(Reuters) – Cisco Systems Inc shares were down 10% premarket on Thursday after the company warned of persisting shortages in components, triggering price target cuts from at least nine brokerages as Wall Street braces for further impact on technology exports due to China’s COVID restrictions.
Cisco missed quarterly sales estimates and lowered its full-year growth forecast, which dragged down shares of peers Juniper Networks, F5 Inc and Arista Networks down 2.6% to 7% before the bell.
Enterprise-focused firms such as Cisco, which benefited as companies spent to upgrade technology infrastructure to incorporate hybrid work, have faced challenges due to a shortage in components which has worsened since key supply hub China implemented stringent COVID lockdowns in April.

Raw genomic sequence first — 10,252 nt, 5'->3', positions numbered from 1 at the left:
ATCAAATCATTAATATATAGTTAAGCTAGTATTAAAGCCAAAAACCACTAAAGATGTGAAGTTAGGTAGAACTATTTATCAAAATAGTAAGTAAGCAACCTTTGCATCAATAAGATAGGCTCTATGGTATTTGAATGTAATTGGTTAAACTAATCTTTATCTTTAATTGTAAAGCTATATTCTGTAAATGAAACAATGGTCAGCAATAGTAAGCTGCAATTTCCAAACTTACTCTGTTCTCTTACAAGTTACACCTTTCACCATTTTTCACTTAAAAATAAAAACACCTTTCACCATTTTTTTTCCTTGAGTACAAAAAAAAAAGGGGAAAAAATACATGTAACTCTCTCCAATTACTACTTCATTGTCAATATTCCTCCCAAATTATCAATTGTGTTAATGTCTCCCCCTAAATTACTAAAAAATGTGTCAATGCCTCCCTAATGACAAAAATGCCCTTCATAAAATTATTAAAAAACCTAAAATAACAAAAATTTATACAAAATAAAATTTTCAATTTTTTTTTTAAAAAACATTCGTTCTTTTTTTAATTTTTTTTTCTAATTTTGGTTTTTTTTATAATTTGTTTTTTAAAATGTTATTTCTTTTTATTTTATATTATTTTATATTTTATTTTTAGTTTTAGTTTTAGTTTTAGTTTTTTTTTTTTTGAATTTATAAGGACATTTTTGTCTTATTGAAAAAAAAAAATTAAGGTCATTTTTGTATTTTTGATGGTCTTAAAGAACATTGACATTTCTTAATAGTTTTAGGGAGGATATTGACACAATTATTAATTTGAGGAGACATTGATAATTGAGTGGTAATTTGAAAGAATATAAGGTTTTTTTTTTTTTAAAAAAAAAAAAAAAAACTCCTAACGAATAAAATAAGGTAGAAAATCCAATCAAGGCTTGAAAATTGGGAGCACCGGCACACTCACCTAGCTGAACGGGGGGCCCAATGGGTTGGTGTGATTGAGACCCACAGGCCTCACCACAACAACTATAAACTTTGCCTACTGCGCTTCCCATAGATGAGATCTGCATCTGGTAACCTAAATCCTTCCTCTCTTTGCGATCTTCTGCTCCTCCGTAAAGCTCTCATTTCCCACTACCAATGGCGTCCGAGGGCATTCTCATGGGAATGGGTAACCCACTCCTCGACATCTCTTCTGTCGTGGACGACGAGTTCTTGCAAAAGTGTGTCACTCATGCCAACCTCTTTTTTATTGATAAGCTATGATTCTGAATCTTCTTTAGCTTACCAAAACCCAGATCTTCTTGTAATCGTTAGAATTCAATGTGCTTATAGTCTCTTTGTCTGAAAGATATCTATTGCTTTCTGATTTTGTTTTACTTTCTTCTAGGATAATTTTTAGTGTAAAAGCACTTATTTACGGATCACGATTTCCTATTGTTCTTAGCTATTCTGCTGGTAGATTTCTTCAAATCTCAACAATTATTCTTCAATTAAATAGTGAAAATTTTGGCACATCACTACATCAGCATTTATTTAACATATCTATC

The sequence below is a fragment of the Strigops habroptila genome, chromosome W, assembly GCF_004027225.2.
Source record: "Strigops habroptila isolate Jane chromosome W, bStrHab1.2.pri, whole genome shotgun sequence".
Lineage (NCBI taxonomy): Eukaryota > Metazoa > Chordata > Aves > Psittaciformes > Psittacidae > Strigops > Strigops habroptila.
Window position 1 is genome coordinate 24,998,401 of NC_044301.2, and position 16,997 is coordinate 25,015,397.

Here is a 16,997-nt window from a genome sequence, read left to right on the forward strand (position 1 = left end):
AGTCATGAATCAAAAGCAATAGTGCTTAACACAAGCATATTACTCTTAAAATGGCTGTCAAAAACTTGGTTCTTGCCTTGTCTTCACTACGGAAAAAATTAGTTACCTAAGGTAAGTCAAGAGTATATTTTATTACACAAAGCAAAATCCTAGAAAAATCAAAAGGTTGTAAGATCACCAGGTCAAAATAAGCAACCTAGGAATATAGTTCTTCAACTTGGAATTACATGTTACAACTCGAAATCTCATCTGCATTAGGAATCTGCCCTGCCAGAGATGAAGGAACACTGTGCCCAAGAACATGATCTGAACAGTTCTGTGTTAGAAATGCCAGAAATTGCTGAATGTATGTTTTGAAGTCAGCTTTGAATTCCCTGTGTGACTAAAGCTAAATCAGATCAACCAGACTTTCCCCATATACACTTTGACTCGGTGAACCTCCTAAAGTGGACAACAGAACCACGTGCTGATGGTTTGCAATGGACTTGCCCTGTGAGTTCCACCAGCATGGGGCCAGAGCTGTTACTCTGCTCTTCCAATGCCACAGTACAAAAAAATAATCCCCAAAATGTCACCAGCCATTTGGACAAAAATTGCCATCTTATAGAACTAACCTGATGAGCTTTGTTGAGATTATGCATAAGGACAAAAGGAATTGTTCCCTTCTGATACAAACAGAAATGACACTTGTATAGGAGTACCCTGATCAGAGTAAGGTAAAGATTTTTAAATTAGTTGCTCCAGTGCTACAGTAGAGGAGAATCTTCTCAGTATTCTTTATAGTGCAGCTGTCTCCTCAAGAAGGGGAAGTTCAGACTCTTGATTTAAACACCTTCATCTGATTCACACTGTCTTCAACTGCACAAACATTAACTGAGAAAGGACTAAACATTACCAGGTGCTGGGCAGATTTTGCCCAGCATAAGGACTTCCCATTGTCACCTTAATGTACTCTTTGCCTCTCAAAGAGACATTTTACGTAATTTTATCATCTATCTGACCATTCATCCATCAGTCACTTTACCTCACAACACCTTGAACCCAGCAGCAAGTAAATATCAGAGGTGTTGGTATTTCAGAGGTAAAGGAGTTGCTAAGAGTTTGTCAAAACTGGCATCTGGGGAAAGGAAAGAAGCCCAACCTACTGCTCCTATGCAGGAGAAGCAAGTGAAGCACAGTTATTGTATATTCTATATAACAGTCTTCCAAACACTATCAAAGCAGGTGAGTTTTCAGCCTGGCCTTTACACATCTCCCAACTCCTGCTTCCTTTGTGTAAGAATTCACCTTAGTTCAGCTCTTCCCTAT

“FY23 is set up to be more about supply than demand, even as orders will likely decline on tough comps,” said JP Morgan lead analyst Samik Chatterjee, adding that Cisco’s order backlog of $15 billion provides some support.
The San Jose, California-based company took a $200 million hit after ceasing operations in Russia and Belarus last quarter and forecast a decrease of 1% to 5.5% in current-quarter revenue, partly due to slower imports of key components from China.
Meanwhile, analysts flagged rising competition.
Software business seems to be underperforming while “core enterprise/commercial of the core hardware business appears to be donating share to competitors,” Piper Sandler lead analyst James Fish wrote in a note.
(Reporting by Yuvraj Malik in Bengaluru; Editing by Krishna Chandra Eluri)